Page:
CBC doc tells story of Muslim high school students who just want to be seen as 'regular kids'
'Just because I have a different religion does not mean I was not born in Ajax,' says Malaieka
Malaieka, Sahar and Ahmad are Muslim teenagers who want the world to know they're just normal kids.
"We eat, we sleep, we wake up, we go to school — we're no different than anyone else," said Ahmand, who is featured in 14 & Muslim — a CBC Docs POV documentary that follows the students as they transition from the familiarity of their private Islamic school in Toronto toward different high schools.
14 & Muslim chronicles the lives of three teens as they transition from Grade 8 at Islamic school to Grade 9 at public schools, navigating through the issues high school brings. Now in Grade 10, they all agree when it comes to intolerance toward their religion, it's not the classroom that's the problem, it's the outside world.
"Adults, they have grown with the misconception that Muslims are terrorists, they're oppressed, women are forced to do this, woman are forced to do that, men are dominant," Malaieka told The Current's Anna Maria Tremonnti.
"You live in my house for one day, you would know that women are not oppressed. I feel like that's a common thing in all of our houses," she said, referring to Sahar and Ahmad.
Malaieka ended up going to a Catholic high school near her house. Out of 1,400 students, she figures three are Muslim but added "people don't really care."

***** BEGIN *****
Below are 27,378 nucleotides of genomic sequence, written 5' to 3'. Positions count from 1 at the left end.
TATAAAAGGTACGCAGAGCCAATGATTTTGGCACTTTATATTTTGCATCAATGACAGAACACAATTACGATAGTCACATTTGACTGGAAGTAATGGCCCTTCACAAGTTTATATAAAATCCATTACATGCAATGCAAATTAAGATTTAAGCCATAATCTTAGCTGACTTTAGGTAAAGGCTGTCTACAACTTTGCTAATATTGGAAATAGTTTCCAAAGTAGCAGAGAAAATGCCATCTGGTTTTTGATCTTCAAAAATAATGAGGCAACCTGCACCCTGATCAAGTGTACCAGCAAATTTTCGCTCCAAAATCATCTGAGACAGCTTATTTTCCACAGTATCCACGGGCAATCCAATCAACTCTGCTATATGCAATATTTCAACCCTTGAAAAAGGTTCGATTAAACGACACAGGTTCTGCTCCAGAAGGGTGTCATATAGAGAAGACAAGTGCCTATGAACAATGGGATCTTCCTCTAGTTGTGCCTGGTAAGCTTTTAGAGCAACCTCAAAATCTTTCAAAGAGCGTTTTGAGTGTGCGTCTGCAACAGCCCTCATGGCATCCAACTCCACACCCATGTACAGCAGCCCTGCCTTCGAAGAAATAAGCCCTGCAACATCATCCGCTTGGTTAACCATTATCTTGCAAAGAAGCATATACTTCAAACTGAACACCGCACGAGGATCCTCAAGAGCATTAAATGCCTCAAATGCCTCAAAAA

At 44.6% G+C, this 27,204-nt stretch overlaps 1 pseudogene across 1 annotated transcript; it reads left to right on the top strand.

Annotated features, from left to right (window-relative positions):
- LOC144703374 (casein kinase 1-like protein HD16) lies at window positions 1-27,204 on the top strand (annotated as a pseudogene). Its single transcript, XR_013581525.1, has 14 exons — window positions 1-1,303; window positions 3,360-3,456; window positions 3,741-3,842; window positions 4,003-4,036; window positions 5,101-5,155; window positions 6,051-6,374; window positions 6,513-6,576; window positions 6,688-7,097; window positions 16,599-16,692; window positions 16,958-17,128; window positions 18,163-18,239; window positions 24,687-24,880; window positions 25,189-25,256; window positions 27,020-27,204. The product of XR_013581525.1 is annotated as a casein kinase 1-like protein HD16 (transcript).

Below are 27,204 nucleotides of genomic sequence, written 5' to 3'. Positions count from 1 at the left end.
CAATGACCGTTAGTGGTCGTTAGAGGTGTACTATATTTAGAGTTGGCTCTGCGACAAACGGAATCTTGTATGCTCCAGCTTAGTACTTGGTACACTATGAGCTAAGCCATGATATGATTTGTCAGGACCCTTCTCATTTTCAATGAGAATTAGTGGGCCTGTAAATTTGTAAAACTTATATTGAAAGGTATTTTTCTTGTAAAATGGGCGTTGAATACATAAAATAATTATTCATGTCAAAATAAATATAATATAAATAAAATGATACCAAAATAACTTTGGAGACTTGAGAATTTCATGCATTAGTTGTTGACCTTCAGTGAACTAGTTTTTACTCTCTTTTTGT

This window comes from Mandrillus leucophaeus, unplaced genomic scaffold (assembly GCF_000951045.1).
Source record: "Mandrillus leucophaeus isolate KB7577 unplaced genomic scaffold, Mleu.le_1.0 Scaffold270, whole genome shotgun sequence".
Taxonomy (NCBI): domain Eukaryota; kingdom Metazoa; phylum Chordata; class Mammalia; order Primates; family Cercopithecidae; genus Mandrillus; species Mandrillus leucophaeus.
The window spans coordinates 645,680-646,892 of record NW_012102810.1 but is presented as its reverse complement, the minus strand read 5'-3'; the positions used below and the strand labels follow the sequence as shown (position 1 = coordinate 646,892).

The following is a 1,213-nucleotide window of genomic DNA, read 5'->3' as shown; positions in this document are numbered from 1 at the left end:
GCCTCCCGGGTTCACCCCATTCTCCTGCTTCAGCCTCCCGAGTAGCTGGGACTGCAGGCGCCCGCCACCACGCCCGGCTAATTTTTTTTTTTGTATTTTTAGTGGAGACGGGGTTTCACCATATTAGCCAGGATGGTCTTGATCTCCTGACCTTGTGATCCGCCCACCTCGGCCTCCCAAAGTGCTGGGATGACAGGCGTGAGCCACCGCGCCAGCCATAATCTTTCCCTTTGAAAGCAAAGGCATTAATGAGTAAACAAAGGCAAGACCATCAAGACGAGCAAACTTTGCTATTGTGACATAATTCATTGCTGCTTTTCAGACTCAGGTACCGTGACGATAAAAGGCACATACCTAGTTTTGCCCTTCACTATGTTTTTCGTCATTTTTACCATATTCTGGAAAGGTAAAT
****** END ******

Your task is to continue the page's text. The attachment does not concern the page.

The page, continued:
As a young Muslim, Malaieka does get frustrated, feeling she has to prove she's Canadian while wearing her hijab.
"Just because I have a different religion does not mean I was not born in Ajax, ok? I've never even been to Pakistan which is where my culture is from," she said.
"I'm really Canadian. I love poutine. I love Tim Hortons. I love hockey. I love lacrosse."
Director Wendy Rowland hopes adults watching this documentary will see the students as "regular kids" and come away feeling enlightened by the content.
"It's this generation that's going to make a change and open people's minds," she told Tremonti.
"I think it's really refreshing to see that for these guys that are going to high school, they're easily accepted."
Listen to Anna Maria Tremonti's full discussion near the top of this page.
Produced by The Current's Alison Masemann.